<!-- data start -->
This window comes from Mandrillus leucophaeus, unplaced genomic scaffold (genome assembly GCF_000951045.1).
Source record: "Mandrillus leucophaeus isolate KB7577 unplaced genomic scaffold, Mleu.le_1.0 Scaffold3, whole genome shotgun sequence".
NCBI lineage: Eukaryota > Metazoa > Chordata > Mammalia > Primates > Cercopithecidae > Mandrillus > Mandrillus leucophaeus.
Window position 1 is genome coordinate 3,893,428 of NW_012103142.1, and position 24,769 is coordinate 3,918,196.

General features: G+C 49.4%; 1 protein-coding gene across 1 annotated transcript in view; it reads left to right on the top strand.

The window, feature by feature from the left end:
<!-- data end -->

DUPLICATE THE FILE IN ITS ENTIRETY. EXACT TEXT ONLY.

This window comes from Mandrillus leucophaeus, unplaced genomic scaffold (genome assembly GCF_000951045.1).
Source record: "Mandrillus leucophaeus isolate KB7577 unplaced genomic scaffold, Mleu.le_1.0 Scaffold3, whole genome shotgun sequence".
NCBI lineage: Eukaryota > Metazoa > Chordata > Mammalia > Primates > Cercopithecidae > Mandrillus > Mandrillus leucophaeus.
Window position 1 is genome coordinate 3,893,428 of NW_012103142.1, and position 24,769 is coordinate 3,918,196.

General features: G+C 49.4%; 1 protein-coding gene across 1 annotated transcript in view; it reads left to right on the top strand.

The window, feature by feature from the left end: